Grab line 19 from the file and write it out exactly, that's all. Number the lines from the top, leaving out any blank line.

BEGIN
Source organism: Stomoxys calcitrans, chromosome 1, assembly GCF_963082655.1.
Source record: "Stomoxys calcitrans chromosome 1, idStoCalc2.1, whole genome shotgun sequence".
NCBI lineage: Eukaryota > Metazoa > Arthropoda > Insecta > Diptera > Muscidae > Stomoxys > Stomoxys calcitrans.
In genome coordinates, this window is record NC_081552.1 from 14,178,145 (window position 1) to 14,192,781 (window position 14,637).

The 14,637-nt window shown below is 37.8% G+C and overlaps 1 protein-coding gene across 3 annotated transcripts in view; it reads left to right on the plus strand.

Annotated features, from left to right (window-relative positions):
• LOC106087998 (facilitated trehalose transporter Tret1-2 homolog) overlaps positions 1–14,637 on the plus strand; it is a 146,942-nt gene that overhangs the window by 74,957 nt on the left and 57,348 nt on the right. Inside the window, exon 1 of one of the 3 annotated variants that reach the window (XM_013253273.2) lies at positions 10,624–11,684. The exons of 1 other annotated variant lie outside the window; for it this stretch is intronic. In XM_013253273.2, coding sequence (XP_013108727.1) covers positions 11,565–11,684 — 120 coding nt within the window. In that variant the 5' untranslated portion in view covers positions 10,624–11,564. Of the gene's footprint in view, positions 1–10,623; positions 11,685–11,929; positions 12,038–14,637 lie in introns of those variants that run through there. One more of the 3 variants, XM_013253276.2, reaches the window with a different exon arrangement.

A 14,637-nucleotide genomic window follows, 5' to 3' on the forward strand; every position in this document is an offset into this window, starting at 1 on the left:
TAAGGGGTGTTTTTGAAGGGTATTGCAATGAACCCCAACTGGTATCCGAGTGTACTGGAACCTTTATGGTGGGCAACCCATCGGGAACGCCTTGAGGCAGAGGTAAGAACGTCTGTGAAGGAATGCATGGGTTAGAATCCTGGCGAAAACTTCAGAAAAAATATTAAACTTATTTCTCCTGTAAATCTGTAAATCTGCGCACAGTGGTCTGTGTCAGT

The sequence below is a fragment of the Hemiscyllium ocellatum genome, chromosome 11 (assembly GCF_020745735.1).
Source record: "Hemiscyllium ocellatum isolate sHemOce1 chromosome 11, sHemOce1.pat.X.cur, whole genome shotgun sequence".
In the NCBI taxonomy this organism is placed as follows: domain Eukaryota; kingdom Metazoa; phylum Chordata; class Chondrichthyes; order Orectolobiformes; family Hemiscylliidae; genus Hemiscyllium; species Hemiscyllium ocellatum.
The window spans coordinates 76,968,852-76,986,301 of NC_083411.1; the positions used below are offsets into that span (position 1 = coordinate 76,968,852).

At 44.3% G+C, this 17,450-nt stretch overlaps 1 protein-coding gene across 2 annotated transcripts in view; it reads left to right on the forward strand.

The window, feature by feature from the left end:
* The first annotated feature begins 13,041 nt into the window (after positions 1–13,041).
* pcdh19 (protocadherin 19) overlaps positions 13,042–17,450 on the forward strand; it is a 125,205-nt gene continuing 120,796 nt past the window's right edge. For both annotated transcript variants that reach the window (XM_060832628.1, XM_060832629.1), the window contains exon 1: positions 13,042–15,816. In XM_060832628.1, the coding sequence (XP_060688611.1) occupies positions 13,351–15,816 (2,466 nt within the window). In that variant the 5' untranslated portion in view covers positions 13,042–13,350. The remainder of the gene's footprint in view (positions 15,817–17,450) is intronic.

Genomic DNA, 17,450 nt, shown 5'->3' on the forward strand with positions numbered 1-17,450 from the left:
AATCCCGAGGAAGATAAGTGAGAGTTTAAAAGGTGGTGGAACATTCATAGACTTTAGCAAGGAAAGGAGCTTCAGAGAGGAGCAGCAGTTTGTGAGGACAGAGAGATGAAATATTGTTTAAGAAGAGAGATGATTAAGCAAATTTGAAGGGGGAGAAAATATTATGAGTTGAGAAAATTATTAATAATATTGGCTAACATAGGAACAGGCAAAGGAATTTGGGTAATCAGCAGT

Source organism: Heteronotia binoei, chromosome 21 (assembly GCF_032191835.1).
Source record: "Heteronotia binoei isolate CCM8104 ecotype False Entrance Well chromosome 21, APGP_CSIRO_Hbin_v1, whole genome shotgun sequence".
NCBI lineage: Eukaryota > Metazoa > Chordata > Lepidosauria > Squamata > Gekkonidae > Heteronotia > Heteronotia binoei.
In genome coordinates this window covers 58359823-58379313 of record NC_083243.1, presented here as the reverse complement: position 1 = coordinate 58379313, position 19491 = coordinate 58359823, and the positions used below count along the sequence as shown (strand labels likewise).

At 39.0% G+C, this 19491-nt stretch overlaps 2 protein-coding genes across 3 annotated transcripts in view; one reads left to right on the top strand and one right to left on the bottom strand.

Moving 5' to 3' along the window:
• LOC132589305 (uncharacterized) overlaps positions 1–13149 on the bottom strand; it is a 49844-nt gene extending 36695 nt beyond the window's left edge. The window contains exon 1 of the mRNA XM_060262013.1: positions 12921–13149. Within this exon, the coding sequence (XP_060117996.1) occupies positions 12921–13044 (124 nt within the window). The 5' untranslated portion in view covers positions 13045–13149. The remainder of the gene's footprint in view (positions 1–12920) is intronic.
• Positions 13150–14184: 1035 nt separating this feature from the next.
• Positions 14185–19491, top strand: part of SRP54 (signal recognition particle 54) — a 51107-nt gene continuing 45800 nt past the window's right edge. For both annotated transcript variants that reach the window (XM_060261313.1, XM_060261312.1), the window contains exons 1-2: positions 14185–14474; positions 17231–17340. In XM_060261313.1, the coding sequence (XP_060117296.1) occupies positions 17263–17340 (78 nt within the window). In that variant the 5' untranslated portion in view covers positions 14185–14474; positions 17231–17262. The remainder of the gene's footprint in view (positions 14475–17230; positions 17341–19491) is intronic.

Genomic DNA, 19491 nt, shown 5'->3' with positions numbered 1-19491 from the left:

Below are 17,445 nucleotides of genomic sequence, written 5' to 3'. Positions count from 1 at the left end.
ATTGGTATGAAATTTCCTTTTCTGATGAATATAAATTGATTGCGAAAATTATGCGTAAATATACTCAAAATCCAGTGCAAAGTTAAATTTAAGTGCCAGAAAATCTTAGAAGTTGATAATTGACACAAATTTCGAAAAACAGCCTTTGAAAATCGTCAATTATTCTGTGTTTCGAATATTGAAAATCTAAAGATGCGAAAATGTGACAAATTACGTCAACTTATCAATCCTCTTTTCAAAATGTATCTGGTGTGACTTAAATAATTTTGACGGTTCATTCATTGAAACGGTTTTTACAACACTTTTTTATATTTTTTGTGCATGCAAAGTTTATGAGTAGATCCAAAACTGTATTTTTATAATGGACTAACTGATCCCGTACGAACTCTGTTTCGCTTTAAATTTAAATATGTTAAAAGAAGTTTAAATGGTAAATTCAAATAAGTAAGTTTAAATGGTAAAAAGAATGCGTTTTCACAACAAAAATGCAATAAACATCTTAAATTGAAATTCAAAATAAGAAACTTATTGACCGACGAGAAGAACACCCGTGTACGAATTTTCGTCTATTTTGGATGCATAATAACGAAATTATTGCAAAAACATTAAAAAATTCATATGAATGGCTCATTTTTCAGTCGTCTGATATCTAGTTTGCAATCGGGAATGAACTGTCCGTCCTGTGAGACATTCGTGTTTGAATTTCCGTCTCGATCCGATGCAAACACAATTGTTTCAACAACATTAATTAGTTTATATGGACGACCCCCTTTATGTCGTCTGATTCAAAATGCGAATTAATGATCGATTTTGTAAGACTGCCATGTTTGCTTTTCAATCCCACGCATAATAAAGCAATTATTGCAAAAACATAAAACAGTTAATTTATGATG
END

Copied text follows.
AATCCCGAGGAAGATAAGTGAGAGTTTAAAAGGTGGTGGAACATTCATAGACTTTAGCAAGGAAAGGAGCTTCAGAGAGGAGCAGCAGTTTGTGAGGACAGAGAGATGAAATATTGTTTAAGAAGAGAGATGATTAAGCAAATTTGAAGGGGGAGAAAATATTATGAGTTGAGAAAATTATTAATAATATTGGCTAACATAGGAACAGGCAAAGGAATTTGGGTAATCAGCAGT